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The film plays a big role in exploring one’s spirituality. This is mainly because it conveys spiritual transformation that is usually witnessed in religion. Henrich Harrer undergoes spiritual transformation as well as enlightenment in order to set a side his ego and narcissism. The protagonist abandons his pregnant wife for a mountain climbing expedition in Nanga Parbat.
However, this expedition fails. This is followed by World War II, in which Harrer is imprisoned at India’s POW camp (because he is an alien enemy). However, Harrer escapes to Tibet (Holy city of Lhasa) where he meets the young Dalai Lama who ends up transforming his life.
Unfortunately, the Chinese army invades Tibet and kills its peaceful people before signing an agreement that deny them sovereignty. At the end, he returns home a changed man after undergoing a life changing experience with Dalai Lama. This reaction paper will describe a segment of the film that was emotionally powerful as well as analyze meaning of the film (Brussat and Ann 1).
Emotionally powerful segment and why
The most emotional part of this film starts when Harrer agrees to teach Dalai Lama western ways in exchange for lessons in compassion, slowing down as well as humility. This emotional segment is further stirred by the invasion of Tibet by Chinese army that kills peaceful people. Interestingly, little resistance is observed from the peacefully principled Tibetans.
These events soften Harrer’s heart as he sympathizes with the Tibetans and their reaction to invasion. Moreover, he starts to long for his unseen son and wife, after abandoning them earlier. This shows a huge transformation in his life. The segment is quite emotional because Harrer was known to be an egocentric man with focus only to himself. However, an interaction with the young Dalai Lama transforms him into a loving, sympathetic and caring person.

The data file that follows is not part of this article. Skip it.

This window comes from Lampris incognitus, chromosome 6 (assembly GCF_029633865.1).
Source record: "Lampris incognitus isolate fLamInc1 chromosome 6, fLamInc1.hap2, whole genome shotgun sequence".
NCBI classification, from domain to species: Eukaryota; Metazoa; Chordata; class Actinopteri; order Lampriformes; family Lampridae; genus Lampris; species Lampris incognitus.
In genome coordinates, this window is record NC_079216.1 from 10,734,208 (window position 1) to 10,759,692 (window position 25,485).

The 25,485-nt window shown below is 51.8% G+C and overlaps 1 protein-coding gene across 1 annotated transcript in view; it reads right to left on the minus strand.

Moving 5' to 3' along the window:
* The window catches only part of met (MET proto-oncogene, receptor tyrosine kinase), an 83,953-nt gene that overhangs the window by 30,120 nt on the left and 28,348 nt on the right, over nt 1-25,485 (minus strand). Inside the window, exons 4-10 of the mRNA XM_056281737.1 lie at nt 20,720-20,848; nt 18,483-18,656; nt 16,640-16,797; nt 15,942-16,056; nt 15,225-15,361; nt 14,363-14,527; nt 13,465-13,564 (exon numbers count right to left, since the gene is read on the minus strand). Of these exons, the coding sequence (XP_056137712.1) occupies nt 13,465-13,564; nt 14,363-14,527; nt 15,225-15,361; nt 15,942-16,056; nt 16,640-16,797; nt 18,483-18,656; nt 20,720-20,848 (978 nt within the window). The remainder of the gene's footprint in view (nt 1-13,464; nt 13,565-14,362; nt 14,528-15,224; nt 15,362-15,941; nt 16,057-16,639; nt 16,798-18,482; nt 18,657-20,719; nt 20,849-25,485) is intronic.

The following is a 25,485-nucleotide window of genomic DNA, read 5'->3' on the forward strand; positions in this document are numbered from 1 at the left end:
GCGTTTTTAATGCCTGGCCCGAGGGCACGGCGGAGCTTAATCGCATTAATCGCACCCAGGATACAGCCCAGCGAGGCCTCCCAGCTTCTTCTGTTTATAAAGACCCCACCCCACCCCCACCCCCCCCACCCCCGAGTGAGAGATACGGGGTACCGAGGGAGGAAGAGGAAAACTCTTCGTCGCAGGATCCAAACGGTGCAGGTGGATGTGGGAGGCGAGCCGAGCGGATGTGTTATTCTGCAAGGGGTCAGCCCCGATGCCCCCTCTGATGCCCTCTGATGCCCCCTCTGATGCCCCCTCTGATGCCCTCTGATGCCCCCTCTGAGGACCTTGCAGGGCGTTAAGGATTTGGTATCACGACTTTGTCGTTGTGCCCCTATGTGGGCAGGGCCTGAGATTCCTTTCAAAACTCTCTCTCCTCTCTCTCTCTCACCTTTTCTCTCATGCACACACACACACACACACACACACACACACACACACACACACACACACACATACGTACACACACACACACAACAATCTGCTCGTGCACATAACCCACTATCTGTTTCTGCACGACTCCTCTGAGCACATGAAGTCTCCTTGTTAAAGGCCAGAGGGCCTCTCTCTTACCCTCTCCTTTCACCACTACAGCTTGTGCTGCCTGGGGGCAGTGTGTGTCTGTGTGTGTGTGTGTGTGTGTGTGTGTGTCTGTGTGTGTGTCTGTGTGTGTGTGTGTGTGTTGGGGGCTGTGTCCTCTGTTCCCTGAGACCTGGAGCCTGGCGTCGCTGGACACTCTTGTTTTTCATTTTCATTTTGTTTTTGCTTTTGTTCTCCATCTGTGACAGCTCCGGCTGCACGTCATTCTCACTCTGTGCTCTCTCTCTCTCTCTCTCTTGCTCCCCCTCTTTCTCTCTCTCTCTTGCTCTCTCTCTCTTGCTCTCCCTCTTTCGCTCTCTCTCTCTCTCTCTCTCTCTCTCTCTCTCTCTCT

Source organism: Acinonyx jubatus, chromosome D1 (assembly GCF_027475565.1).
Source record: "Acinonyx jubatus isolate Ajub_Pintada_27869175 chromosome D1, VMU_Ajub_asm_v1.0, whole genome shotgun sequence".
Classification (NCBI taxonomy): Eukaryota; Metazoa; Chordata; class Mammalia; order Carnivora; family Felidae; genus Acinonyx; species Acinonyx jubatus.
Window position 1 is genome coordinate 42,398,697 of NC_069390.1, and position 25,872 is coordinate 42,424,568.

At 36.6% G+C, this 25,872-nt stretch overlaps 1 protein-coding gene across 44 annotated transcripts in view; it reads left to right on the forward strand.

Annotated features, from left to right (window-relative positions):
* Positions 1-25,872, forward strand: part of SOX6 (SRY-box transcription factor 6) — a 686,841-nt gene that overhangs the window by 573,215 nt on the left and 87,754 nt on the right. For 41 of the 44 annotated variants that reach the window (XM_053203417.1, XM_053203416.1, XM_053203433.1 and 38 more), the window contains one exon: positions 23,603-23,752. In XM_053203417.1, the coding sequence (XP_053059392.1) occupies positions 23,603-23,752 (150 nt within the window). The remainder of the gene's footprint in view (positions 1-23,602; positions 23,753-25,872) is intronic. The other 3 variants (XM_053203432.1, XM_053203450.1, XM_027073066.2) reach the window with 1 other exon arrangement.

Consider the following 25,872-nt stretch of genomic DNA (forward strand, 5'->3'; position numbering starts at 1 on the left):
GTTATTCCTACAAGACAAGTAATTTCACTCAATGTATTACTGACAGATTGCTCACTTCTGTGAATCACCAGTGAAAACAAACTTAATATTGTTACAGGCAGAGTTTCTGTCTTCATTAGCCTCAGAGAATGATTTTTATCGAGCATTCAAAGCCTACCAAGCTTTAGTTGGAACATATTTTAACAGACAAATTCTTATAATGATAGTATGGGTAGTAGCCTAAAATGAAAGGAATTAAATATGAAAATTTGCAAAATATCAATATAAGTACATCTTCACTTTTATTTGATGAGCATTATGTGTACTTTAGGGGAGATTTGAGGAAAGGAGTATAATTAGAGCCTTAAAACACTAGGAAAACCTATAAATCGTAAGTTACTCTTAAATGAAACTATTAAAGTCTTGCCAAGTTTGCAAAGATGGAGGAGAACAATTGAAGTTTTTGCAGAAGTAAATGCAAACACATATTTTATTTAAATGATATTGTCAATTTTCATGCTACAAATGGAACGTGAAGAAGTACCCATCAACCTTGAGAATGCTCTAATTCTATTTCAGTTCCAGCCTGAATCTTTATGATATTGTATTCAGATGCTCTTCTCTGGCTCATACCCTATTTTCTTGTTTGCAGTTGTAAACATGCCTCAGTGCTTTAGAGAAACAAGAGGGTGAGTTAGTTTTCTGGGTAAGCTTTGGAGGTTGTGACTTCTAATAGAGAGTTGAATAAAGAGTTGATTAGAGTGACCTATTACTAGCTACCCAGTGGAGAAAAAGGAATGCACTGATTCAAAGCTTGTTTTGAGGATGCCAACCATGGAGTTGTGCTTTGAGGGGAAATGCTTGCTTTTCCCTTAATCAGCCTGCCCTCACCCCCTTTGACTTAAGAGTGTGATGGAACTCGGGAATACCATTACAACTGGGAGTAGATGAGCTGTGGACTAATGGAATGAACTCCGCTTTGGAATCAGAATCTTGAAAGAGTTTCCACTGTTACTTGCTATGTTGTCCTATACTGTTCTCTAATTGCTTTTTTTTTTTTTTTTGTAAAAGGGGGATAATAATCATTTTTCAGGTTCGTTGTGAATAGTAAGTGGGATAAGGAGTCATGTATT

Harrer abandons his wife and unborn son for egocentric motives to achieve mountain climbing dreams. However, he comes back a changed man with a longing for his wife and son. Moreover, he comes back as a gentle and transformed person. This is quite strange given that such expectations were unimaginable.
Clearly, this shows that human heart can be transformed. Moreover, this can transpire in his actions. His ego and pride diminishes after an emotional as well as tragic experience in Tibet. This happens after he fails to achieve his dream of climbing Nanga Parbat of the Himalayas. From this, it can be seen that once a source of pride is taken away, one is denied the outright opportunity to pursue his/her ego. Added to this, Harrer’s imprisonment turns his situation into desperation.
Moreover, when peter falls in love with Pema, he becomes lonely and longs for his family. At this state, he finds peace in his young friend Dalai Lama who teaches him the ways of peace, compassion and humility. Besides, he is astonished and sympathetic to the Tibetans who are invaded yet they are peaceful. All these events work to transform him into a peaceful man.
Harrer is transformed into a gentle, humble and compassionate man after witnessing all the events in Tibet. His relationship with Dalai Lama is also seen to be the turning point of this transformation. However, for this to be achieved, he is first denied the source of his pride and compassion (mountain climbing and friends). It can therefore be seen that egocentric people need to be denied their source of pride to slow them down and transform them into gentle ones (Brussat and Ann 1).
Brussat, Fredric and Ann, Mary. Spirituality and practice: Seven years in Tibet. 2009. Web. <https://www.spiritualityandpractice.com/films/reviews/view/972>.